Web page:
What are the immediate effects of ketamine?
People who take ketamine often describe a floating sensation, and feeling separated from their body. It can also produce visual hallucinations, and delusion. Some people also describe a feeling of complete sensory detachment. Other effects can include dizziness, and vomiting (especially when taken with alcohol).
Taking a high dose of ketamine can lead to a state of total dissociation called a ‘K Hole’. This is when someone seems unresponsive, while at the same time experiencing vivid hallucinations. This can lead to feelings of powerlessness, and cause distress.
The effects of ketamine usually start within 7-20 minutes, peaking between 30-60 minutes, and the after effects can last from 2-12 hours. It’s important to keep in mind that ketamine stays in the system after the effects stop, so taking more can lead to stronger effects than expected.
It can be fatal, particularly if mixed with other drugs like sedatives.
What are the long-term effects of ketamine?
There is little research into the long-term effects of ketamine use, however there are reports of chronic use leading to long-term cognitive effects, including memory impairments and reduced psychological wellbeing.
There are reports that regular users experience bladder problems – including UTIs, cystitis, and a risk of an ulcerated bladder. Seek medical advice and do not take ketamine to reduce the painful symptoms.
While no drug use is safe, there are some steps that can help reduce the risks.
- Low doses are safer. The K Hole can be a very disturbing experience, especially if it wasn’t the intended effect.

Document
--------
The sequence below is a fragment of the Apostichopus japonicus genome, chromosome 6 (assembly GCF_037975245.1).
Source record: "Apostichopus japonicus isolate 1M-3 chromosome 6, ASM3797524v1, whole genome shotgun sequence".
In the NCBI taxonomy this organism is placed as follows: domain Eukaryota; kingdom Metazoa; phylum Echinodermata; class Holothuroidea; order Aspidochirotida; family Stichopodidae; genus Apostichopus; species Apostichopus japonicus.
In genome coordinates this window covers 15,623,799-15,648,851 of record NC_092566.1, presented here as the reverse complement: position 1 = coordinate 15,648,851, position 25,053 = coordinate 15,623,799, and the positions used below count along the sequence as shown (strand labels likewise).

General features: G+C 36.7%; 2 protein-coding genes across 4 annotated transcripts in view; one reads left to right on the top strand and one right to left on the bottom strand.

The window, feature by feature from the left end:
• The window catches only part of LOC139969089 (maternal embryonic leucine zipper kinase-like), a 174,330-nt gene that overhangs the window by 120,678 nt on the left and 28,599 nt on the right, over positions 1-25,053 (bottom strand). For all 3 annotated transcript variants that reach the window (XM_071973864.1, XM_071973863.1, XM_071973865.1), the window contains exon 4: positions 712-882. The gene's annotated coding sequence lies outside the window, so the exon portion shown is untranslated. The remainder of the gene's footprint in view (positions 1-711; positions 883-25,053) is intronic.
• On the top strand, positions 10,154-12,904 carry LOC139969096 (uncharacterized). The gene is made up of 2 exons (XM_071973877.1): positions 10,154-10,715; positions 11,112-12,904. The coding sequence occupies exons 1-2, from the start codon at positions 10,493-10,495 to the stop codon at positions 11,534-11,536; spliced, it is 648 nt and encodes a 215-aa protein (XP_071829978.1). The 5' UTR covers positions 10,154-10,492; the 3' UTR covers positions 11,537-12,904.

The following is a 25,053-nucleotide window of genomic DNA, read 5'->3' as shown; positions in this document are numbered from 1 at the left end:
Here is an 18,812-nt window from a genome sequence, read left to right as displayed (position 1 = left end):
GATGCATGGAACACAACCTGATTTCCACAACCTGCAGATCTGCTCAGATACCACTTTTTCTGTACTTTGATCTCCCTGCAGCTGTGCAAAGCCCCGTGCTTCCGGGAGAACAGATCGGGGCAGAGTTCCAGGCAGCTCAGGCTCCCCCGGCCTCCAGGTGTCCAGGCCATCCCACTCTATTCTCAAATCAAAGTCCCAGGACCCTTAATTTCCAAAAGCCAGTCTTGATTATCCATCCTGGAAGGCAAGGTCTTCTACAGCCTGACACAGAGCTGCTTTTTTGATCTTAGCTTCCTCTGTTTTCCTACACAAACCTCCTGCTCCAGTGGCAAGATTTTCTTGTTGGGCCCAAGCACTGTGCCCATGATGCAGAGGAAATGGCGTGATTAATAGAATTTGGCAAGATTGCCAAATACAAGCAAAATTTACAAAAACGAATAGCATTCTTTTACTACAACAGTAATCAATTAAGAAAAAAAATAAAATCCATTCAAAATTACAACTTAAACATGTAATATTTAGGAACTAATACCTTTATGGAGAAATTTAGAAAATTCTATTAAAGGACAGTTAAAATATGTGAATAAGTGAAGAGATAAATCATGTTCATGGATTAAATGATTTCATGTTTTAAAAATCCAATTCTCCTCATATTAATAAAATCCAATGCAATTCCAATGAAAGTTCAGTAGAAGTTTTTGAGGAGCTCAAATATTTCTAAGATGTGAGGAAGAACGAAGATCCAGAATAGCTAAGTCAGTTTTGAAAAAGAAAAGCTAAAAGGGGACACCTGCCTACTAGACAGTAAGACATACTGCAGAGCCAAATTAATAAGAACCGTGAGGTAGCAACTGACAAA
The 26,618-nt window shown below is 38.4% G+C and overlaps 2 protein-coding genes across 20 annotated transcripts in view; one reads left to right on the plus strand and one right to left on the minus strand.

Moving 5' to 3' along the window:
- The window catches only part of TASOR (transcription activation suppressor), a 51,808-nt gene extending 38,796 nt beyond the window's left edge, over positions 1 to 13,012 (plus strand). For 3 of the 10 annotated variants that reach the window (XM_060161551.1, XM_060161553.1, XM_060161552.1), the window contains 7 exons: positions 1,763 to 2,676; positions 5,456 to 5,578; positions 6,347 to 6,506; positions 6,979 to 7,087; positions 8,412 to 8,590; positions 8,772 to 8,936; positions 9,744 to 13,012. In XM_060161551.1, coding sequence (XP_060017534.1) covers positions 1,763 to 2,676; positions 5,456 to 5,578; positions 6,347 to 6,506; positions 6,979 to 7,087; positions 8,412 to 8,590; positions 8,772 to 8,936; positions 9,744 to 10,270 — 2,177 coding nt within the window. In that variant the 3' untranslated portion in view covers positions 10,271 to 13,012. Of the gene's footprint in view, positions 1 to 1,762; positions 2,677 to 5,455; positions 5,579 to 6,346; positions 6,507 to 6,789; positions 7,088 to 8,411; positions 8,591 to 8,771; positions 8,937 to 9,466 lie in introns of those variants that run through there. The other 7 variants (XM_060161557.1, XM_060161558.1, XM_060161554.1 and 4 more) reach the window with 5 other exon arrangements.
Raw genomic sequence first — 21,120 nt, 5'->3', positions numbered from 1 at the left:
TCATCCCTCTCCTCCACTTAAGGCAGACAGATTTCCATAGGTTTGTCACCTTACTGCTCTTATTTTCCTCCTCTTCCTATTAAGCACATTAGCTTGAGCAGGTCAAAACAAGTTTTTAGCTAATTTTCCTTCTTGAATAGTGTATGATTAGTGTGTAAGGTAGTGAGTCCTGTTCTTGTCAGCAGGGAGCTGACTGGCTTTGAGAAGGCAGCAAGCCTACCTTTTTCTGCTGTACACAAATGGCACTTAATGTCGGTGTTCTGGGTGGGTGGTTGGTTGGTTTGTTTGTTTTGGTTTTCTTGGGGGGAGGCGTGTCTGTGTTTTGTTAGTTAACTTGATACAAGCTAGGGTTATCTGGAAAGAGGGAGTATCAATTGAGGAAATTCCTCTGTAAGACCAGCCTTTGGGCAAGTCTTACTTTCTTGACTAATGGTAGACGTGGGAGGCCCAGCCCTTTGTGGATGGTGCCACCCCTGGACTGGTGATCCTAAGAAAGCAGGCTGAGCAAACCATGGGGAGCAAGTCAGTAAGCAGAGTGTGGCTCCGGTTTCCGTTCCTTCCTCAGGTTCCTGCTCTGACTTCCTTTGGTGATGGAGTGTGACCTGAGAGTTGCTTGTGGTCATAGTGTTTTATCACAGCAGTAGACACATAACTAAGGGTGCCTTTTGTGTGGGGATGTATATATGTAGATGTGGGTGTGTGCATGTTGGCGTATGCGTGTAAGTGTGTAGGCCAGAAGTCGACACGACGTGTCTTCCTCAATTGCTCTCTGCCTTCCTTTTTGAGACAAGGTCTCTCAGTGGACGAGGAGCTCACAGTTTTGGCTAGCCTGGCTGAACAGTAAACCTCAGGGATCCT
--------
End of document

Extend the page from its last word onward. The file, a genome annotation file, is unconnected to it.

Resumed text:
- Avoid redosing. Ketamine has a cumulative effect and it is easy to push it too far.
- Avoid mixing drugs, including alcohol – the combined effects can be unpredictable and increase risk.
- Especially avoid mixing ketamine with depressants like alcohol, benzos and opiates. The combined sedative effect increases the risk of choking, overdose or losing consciousness.
- As with all drugs, it’s better to have people around that you trust and who have knowledge of first aid.
What to do in an emergency
If you think someone is suffering from an overdose:
- Call 111 immediately and ask for an ambulance.
- Don’t panic. Stay calm.
- Keep yourself safe. Watch out for used needles and blood on the bed or floor etc.
- Check if the person is conscious by gently shaking them and calling their name or asking if they’re ok. This may bring the person round.
- If the person does not respond, check whether they are breathing.
- Check their airway. Tilt their head back enough to open their airway. Remove anything from their mouth like food or vomit.
- Are they breathing? Put you ear next to their mouth. Can you feel any breath? Is their chest rising?
- If they are breathing put them in the recovery position.
- If they are not breathing start CPR.
If you have any concerns about your own drinking or drug taking, get in touch with the Alcohol Drug Helpline on 0800 787 797, or text 8681. You’ll be able to speak with a trained counsellor who can provide you with helpful information, insight and support. They’re available 24/7, all calls are free and confidential. You can also chat to the team through their website.